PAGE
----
Tag Archives: Leviathan

Leviathan

In the ancient Babylonia creation myth, Marduk defeats Tiamat, a sea monster.  For many years in the church, the fascination with sea monsters and spiritual symbols they represent have captivated the imagination of people who read about Leviathan in the Bible. But not everyone sees things that way.

In the ancient Babylonia creation myth, Marduk defeats Tiamat, a sea monster. For many years in the church, the fascination with sea monsters and the spiritual symbols they represent have captivated the imagination of people who read about Leviathan in the Bible. But not everyone sees things that way.

In this past week’s Symposium meeting, we received this one comment from a participant:

I suppose that the Leviathan creature described in Job might be difficult to explain with the Old Earth theory.

This raises a really good question, but probably more than what the comment necessarily indicates.    So, yes, who is this mysterious Leviathan creature as mentioned in Job 41? This comment surely has this question in mind, but consider this from a wider perspective: What are the concerns that Christians have when they read the Bible that inform how they interpret the Bible?

My Veracity blogging cohort in mischief and mutual lover of pepperoni pizza, John Paine, has an excellent response from an Old-Earth perspective that deserves bringing forward:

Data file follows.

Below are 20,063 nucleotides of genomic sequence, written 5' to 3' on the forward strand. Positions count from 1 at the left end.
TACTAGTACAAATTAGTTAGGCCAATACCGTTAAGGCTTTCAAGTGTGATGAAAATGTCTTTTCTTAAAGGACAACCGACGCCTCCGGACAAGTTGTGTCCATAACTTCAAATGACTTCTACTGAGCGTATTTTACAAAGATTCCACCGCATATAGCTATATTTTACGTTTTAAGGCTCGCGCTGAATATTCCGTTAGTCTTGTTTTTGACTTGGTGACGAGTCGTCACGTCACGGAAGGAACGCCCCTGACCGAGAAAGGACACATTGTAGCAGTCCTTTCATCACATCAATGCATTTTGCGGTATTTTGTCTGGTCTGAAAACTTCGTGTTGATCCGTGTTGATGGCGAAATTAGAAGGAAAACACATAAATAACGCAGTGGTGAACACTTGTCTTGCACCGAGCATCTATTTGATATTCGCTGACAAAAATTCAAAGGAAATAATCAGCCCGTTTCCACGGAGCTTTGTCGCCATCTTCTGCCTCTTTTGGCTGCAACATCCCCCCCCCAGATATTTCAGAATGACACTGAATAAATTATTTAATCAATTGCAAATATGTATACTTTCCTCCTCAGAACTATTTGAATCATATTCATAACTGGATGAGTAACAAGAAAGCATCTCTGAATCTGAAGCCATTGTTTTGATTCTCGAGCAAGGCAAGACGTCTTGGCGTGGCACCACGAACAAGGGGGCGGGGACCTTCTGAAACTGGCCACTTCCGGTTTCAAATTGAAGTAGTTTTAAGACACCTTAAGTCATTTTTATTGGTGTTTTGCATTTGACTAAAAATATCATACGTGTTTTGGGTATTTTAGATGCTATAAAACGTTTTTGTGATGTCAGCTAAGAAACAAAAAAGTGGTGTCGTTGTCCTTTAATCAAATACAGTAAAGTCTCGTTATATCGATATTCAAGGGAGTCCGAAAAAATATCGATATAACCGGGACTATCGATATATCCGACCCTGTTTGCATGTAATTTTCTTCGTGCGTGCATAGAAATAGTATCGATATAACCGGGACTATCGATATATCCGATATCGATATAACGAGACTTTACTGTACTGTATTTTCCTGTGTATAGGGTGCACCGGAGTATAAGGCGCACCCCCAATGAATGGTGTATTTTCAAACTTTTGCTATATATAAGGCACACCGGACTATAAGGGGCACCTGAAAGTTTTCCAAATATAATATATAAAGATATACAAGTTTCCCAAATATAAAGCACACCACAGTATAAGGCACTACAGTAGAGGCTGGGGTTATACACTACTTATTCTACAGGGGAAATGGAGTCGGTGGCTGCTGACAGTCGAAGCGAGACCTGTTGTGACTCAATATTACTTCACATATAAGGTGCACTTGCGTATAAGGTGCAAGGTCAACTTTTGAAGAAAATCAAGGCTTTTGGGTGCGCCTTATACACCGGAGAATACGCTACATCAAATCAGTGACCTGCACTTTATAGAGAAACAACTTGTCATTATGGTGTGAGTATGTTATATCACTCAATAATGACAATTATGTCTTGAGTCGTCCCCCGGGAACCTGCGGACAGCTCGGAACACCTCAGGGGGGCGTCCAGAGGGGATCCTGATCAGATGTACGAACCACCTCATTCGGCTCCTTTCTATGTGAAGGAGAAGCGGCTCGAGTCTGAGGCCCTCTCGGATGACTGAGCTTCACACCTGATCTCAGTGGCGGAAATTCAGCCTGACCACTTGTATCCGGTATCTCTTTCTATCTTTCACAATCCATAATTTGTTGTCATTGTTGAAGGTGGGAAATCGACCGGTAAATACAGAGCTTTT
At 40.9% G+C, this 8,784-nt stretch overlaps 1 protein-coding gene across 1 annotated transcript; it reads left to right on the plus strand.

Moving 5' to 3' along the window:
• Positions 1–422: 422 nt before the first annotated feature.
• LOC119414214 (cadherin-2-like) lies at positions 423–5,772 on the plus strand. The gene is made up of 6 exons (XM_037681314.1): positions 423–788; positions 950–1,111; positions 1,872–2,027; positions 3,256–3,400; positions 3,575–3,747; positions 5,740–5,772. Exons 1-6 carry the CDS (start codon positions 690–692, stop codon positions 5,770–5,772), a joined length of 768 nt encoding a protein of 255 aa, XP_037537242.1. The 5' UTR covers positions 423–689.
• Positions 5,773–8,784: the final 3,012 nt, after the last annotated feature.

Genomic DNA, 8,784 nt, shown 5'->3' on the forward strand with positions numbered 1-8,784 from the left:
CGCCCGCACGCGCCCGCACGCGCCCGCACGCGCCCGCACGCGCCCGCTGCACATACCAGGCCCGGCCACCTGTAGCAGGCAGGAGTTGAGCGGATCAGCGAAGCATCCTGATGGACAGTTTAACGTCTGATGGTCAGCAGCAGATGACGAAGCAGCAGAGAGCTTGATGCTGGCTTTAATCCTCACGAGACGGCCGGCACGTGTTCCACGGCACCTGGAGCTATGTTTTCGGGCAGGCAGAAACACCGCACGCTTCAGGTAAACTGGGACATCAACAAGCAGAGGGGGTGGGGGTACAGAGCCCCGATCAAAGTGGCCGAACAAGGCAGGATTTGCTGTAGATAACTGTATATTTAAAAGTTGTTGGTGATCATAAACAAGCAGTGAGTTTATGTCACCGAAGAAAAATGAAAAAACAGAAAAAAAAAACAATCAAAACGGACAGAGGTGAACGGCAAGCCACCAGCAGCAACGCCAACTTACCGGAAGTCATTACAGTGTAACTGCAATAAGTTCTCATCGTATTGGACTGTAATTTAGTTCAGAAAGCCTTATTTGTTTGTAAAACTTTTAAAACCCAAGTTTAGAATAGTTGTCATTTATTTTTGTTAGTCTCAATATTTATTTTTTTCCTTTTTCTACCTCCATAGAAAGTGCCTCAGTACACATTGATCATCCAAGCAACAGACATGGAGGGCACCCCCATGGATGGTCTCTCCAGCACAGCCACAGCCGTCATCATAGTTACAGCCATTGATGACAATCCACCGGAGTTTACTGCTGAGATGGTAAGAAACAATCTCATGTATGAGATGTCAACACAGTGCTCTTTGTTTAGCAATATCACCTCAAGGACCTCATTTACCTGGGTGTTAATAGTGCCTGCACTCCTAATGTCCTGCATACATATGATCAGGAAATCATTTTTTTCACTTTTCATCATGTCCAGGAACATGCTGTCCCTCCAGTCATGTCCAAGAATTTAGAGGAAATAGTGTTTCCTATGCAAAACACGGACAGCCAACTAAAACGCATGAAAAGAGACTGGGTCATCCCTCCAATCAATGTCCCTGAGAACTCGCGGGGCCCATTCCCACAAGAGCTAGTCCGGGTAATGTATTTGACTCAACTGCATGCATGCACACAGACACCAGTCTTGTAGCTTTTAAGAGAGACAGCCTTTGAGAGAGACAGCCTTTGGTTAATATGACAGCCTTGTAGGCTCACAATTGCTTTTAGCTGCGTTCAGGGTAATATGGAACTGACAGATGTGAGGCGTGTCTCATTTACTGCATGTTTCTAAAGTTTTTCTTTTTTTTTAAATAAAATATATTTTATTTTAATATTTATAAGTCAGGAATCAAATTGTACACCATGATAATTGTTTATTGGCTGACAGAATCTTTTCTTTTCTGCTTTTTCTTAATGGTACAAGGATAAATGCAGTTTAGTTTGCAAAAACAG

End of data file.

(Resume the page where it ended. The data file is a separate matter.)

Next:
This is a pretty well-worn argument between Old-Earth and Young-Earth creationists. The idea is that if Leviathan and Behemoth refer to dinosaurs, then down goes the argument that there are no dinosaurs in the Bible, and then we can conclude that dinosaurs overlapped mankind’s existence on earth (which would support a Young-Earth view).

There are five verses in the Bible that refer to the Leviathan (according to the English Standard Version):

Job 3:8
Job 41:1
Psalm 74:14
Psalm 104:26
Isaiah 27:1

All of these texts could be consistently interpreted as Leviathan referring to a crocodile (and Behemoth referring to a hippopotamus).

Here’s the Old-Earth interpretation.

Thanks for the comment, and I hope this helps.

John sums it up well. But what do the other Creationist perspectives that we have briefly discussed at the Symposium have to say about Leviathan?
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